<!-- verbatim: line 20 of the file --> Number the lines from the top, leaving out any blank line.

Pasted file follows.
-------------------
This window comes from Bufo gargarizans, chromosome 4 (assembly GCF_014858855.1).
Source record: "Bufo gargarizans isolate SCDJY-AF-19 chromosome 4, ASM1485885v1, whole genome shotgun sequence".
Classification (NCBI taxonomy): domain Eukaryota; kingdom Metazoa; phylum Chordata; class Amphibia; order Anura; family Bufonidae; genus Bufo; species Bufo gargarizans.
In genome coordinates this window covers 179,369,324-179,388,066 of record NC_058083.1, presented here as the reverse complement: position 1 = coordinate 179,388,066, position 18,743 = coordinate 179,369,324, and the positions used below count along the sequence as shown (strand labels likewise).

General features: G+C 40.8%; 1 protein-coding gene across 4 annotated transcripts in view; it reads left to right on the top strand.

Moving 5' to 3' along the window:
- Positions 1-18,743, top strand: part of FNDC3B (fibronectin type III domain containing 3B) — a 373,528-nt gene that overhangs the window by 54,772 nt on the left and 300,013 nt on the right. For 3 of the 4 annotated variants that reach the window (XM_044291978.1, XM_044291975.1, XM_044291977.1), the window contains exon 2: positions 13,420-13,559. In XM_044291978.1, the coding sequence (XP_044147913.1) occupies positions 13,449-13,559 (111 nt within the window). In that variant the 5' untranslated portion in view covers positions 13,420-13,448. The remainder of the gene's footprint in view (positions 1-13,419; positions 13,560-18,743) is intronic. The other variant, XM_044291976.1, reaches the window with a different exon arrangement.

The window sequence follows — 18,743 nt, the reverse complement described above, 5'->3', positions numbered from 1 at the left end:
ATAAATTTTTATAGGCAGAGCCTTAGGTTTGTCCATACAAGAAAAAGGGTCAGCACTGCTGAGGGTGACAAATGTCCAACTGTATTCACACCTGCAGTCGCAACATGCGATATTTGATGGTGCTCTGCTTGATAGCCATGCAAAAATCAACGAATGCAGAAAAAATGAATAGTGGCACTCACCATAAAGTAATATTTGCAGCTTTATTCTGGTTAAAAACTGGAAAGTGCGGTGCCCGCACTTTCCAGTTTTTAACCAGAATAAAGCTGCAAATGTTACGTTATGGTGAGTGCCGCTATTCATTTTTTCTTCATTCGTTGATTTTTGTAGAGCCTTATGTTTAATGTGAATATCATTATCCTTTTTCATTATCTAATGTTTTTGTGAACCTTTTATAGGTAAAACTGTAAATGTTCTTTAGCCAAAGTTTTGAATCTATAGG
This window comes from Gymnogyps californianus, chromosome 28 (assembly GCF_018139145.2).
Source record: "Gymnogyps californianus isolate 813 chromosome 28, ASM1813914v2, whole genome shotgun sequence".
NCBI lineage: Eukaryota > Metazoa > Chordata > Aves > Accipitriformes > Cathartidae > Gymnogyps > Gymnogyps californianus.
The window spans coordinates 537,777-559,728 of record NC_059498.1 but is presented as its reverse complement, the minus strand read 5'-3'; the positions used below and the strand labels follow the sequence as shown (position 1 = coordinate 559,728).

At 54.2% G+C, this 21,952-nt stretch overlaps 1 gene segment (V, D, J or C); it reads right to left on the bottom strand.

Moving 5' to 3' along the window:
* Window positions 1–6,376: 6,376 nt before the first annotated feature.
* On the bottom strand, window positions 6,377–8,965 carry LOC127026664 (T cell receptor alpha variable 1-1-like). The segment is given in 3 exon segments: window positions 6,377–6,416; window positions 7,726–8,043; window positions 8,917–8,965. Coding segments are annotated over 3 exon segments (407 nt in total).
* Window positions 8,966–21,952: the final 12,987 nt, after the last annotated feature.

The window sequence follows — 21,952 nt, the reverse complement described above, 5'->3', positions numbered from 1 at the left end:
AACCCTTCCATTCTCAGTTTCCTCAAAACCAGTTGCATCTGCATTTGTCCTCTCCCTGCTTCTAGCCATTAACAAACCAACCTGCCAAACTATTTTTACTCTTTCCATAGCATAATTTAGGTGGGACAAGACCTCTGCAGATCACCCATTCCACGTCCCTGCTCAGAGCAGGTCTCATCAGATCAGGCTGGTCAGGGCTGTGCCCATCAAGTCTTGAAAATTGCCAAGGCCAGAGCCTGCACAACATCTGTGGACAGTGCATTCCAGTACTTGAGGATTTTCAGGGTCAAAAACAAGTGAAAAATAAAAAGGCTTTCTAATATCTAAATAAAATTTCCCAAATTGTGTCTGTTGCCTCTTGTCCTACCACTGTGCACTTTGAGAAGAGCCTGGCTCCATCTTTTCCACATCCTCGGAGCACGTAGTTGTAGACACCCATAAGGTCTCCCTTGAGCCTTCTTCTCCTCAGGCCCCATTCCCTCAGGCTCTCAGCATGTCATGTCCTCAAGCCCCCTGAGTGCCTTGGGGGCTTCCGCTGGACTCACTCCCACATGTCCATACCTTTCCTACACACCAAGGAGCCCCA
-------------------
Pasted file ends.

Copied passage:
AACCCTTCCATTCTCAGTTTCCTCAAAACCAGTTGCATCTGCATTTGTCCTCTCCCTGCTTCTAGCCATTAACAAACCAACCTGCCAAACTATTTTTACTCTTTCCATAGCATAATTTAGGTGGGACAAGACCTCTGCAGATCACCCATTCCACGTCCCTGCTCAGAGCAGGTCTCATCAGATCAGGCTGGTCAGGGCTGTGCCCATCAAGTCTTGAAAATTGCCAAGGCCAGAGCCTGCACAACATCTGTGGACAGTGCATTCCAGTACTTGAGGATTTTCAGGGTCAAAAACAAGTGAAAAATAAAAAGGCTTTCTAATATCTAAATAAAATTTCCCAAATTGTGTCTGTTGCCTCTTGTCCTACCACTGTGCACTTTGAGAAGAGCCTGGCTCCATCTTTTCCACATCCTCGGAGCACGTAGTTGTAGACACCCATAAGGTCTCCCTTGAGCCTTCTTCTCCTCAGGCCCCATTCCCTCAGGCTCTCAGCATGTCATGTCCTCAAGCCCCCTGAGTGCCTTGGGGGCTTCCGCTGGACTCACTCCCACATGTCCATACCTTTCCTACACACCAAGGAGCCCCA